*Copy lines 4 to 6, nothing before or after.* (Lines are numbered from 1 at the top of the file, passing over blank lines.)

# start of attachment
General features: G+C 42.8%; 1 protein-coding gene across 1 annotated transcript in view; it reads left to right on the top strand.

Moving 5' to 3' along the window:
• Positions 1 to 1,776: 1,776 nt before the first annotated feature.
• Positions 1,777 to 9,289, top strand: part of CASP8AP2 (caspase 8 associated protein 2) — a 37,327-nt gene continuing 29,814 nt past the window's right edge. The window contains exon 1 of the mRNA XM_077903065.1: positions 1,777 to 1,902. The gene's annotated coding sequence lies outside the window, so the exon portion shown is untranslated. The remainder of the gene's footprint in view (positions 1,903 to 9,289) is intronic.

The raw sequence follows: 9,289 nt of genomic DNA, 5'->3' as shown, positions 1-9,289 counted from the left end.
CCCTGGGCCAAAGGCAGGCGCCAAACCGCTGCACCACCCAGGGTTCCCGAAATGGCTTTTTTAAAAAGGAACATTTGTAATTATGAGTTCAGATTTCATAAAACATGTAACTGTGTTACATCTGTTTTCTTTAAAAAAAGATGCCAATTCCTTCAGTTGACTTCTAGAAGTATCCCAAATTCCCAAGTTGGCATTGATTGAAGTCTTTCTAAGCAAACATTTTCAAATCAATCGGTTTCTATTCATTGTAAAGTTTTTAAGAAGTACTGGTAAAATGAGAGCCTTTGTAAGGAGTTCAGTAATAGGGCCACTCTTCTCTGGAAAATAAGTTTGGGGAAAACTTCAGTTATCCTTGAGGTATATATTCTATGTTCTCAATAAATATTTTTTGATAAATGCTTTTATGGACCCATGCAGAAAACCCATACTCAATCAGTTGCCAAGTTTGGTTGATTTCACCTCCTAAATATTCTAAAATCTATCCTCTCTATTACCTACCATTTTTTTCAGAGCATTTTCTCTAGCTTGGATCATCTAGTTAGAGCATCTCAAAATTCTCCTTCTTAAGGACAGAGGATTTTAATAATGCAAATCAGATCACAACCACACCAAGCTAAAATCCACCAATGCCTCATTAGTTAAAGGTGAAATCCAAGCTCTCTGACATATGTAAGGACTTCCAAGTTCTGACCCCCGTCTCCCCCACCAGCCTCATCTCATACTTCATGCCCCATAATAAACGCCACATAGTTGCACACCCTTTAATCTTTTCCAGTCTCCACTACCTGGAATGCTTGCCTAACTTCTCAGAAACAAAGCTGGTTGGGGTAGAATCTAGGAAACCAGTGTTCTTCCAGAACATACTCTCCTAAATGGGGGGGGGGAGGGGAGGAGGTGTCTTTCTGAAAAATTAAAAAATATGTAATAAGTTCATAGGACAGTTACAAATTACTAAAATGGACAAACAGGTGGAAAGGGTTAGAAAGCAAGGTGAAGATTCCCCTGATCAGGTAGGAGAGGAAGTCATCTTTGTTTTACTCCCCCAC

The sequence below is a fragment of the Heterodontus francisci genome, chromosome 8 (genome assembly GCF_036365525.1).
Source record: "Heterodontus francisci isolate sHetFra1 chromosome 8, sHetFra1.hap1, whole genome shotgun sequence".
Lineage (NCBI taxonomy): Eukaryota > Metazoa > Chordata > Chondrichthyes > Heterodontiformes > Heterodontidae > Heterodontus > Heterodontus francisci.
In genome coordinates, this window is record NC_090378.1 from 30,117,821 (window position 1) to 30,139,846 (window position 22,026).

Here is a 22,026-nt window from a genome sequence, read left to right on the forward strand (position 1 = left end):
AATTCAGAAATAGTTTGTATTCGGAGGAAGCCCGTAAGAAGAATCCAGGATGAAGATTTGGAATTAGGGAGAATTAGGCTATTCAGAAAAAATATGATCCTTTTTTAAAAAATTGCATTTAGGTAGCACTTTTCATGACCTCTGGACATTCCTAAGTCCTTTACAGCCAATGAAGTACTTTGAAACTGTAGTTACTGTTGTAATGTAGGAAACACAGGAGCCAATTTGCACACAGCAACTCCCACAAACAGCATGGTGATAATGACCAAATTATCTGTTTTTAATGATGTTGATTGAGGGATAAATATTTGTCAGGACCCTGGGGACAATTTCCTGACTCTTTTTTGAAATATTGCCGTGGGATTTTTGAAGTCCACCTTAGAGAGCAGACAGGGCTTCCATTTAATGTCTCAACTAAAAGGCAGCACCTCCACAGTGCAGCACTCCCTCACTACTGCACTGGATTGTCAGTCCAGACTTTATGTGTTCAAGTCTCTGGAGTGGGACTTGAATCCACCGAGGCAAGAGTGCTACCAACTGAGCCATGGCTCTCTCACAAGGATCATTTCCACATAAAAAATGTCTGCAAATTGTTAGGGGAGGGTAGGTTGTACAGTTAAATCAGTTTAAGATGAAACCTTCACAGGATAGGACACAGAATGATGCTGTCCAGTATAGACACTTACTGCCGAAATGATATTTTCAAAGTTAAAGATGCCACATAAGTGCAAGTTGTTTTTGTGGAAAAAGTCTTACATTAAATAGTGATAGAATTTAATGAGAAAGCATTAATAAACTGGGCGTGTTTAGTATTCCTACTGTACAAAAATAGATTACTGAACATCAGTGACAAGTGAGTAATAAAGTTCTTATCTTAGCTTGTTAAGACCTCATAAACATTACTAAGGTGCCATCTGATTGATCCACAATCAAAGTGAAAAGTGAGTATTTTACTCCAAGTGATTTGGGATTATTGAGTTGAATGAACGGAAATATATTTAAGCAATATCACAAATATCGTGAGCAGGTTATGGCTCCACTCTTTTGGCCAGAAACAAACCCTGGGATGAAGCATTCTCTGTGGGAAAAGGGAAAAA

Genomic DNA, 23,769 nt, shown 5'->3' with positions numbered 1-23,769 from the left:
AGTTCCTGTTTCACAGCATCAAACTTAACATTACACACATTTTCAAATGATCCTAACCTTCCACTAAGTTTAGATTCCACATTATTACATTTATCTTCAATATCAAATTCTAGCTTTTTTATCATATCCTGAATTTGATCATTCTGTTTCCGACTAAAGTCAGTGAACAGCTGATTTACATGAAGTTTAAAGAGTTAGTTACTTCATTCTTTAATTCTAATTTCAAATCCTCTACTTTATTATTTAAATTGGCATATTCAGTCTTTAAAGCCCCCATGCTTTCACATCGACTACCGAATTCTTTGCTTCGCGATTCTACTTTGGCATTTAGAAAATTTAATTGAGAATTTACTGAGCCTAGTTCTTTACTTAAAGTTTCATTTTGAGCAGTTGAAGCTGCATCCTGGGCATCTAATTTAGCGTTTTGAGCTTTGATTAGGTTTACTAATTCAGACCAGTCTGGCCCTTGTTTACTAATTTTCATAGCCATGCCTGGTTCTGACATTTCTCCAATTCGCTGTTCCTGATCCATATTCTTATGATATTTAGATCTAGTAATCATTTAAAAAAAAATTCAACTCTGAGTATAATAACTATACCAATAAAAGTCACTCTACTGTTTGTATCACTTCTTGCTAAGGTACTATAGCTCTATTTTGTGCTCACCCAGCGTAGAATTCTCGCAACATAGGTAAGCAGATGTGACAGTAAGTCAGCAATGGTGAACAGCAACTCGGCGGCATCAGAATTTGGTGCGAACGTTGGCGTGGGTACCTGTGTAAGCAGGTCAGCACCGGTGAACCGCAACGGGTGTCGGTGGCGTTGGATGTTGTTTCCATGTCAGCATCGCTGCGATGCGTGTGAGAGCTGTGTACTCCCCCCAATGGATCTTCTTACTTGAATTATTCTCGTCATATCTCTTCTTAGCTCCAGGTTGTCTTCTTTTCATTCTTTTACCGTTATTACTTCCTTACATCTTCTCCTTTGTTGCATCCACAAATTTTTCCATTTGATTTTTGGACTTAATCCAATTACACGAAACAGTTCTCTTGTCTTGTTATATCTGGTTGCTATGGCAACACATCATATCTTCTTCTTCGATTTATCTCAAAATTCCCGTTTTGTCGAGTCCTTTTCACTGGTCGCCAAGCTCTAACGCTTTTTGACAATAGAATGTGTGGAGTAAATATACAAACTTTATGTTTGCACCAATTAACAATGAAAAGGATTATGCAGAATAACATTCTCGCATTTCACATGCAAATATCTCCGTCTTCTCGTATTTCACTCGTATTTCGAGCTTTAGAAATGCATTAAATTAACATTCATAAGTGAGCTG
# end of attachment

• Positions 1,777 to 9,289, top strand: part of CASP8AP2 (caspase 8 associated protein 2) — a 37,327-nt gene continuing 29,814 nt past the window's right edge. The window contains exon 1 of the mRNA XM_077903065.1: positions 1,777 to 1,902. The gene's annotated coding sequence lies outside the window, so the exon portion shown is untranslated. The remainder of the gene's footprint in view (positions 1,903 to 9,289) is intronic.

The raw sequence follows: 9,289 nt of genomic DNA, 5'->3' as shown, positions 1-9,289 counted from the left end.
CCCTGGGCCAAAGGCAGGCGCCAAACCGCTGCACCACCCAGGGTTCCCGAAATGGCTTTTTTAAAAAGGAACATTTGTAATTATGAGTTCAGATTTCATAAAACATGTAACTGTGTTACATCTGTTTTCTTTAAAAAAAGATGCCAATTCCTTCAGTTGACTTCTAGAAGTATCCCAAATTCCCAAGTTGGCATTGATTGAAGTCTTTCTAAGCAAACATTTTCAAATCAATCGGTTTCTATTCATTGTAAAGTTTTTAAGAAGTACTGGTAAAATGAGAGCCTTTGTAAGGAGTTCAGTAATAGGGCCACTCTTCTCTGGAAAATAAGTTTGGGGAAAACTTCAGTTATCCTTGAGGTATATATTCTATGTTCTCAATAAATATTTTTTGATAAATGCTTTTATGGACCCATGCAGAAAACCCATACTCAATCAGTTGCCAAGTTTGGTTGATTTCACCTCCTAAATATTCTAAAATCTATCCTCTCTATTACCTACCATTTTTTTCAGAGCATTTTCTCTAGCTTGGATCATCTAGTTAGAGCATCTCAAAATTCTCCTTCTTAAGGACAGAGGATTTTAATAATGCAAATCAGATCACAACCACACCAAGCTAAAATCCACCAATGCCTCATTAGTTAAAGGTGAAATCCAAGCTCTCTGACATATGTAAGGACTTCCAAGTTCTGACCCCCGTCTCCCCCACCAGCCTCATCTCATACTTCATGCCCCATAATAAACGCCACATAGTTGCACACCCTTTAATCTTTTCCAGTCTCCACTACCTGGAATGCTTGCCTAACTTCTCAGAAACAAAGCTGGTTGGGGTAGAATCTAGGAAACCAGTGTTCTTCCAGAACATACTCTCCTAAATGGGGGGGGGGAGGGGAGGAGGTGTCTTTCTGAAAAATTAAAAAATATGTAATAAGTTCATAGGACAGTTACAAATTACTAAAATGGACAAACAGGTGGAAAGGGTTAGAAAGCAAGGTGAAGATTCCCCTGATCAGGTAGGAGAGGAAGTCATCTTTGTTTTACTCCCCCAC